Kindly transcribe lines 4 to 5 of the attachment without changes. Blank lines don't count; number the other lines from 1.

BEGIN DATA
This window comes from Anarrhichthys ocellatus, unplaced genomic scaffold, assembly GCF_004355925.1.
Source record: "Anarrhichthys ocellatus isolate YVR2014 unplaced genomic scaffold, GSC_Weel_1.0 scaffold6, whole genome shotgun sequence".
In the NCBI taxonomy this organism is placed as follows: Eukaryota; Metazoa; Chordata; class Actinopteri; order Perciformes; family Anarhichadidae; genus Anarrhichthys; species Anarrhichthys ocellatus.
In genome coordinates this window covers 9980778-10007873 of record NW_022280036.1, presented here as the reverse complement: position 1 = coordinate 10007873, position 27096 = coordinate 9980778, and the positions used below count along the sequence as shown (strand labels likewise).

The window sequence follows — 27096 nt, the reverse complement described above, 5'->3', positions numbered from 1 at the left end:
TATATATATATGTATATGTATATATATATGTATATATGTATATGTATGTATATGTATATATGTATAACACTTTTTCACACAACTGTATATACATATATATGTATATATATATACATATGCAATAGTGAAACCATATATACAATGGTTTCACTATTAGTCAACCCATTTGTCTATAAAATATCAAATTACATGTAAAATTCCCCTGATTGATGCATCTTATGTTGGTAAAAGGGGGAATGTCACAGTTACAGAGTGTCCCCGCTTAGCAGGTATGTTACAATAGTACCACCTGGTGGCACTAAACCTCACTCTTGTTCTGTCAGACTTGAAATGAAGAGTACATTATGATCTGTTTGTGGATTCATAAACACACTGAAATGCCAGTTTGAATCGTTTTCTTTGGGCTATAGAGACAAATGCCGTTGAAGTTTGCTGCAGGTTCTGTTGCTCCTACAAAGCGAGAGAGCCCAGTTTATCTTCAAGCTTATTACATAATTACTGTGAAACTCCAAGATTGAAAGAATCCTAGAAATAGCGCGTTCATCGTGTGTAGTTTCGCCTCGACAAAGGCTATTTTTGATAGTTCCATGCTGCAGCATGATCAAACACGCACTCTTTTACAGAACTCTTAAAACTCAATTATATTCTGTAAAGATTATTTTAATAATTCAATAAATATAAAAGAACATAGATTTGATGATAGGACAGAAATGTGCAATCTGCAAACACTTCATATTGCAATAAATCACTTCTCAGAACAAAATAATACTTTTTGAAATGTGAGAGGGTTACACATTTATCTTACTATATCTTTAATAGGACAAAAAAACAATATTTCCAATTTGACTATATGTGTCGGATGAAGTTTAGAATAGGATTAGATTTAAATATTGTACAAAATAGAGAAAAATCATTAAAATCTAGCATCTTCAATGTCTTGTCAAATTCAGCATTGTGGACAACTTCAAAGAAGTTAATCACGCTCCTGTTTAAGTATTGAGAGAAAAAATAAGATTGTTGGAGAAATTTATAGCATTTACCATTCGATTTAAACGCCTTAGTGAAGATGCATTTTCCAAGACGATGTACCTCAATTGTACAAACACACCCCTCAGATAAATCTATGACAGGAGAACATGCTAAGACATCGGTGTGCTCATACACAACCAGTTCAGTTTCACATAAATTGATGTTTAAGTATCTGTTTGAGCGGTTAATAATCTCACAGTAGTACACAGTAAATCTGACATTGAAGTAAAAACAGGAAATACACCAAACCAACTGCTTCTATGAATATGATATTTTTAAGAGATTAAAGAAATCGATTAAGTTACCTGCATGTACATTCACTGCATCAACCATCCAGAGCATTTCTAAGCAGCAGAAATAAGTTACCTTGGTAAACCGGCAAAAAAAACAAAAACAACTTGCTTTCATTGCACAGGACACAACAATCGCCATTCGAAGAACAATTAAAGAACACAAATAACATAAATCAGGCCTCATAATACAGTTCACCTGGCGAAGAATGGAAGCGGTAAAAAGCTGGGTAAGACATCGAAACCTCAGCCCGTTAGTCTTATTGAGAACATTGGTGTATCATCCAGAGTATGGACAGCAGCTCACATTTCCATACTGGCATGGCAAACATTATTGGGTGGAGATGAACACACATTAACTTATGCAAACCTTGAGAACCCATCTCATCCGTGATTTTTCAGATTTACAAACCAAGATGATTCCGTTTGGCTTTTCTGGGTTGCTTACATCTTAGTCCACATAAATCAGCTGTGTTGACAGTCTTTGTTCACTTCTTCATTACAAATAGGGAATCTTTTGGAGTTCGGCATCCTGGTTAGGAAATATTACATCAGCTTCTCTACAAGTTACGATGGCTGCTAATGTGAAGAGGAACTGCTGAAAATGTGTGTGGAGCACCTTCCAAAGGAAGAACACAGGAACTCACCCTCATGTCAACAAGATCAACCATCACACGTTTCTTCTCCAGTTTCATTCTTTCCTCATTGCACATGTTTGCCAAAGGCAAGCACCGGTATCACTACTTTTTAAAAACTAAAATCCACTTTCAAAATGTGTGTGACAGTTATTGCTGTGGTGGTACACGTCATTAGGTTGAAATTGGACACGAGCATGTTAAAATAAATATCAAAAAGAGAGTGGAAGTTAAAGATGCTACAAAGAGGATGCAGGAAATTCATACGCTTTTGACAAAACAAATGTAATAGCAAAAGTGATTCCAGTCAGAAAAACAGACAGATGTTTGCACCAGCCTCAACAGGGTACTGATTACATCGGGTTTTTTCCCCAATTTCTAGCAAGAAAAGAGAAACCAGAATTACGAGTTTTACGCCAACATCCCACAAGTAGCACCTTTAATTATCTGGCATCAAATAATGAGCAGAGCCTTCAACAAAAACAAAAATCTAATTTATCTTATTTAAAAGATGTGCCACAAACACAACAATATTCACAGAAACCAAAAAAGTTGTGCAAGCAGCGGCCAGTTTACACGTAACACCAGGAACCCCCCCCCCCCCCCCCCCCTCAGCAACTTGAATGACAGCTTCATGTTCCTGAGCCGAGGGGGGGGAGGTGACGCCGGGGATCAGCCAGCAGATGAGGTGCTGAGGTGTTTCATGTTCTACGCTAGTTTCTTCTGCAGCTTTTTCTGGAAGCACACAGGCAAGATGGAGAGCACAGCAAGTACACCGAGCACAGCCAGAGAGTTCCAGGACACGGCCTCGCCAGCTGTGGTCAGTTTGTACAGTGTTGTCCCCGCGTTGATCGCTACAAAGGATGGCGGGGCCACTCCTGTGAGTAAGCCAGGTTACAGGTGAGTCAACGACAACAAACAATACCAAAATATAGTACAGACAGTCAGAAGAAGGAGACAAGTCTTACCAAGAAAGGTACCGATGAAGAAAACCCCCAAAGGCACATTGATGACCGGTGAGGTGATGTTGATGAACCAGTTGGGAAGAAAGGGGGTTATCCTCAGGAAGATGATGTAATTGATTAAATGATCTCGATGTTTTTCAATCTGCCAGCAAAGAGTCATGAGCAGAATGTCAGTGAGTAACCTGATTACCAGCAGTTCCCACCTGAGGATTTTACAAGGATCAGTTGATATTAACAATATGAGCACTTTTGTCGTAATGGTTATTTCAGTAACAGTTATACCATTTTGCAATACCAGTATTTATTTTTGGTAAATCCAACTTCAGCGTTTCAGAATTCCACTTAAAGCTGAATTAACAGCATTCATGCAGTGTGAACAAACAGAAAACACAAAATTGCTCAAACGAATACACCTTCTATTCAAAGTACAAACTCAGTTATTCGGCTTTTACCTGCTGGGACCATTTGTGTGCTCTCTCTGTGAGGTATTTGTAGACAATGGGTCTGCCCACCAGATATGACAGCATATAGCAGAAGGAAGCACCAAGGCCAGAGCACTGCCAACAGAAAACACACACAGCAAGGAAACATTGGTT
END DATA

In genome coordinates this window covers 9980778-10007873 of record NW_022280036.1, presented here as the reverse complement: position 1 = coordinate 10007873, position 27096 = coordinate 9980778, and the positions used below count along the sequence as shown (strand labels likewise).

The window sequence follows — 27096 nt, the reverse complement described above, 5'->3', positions numbered from 1 at the left end: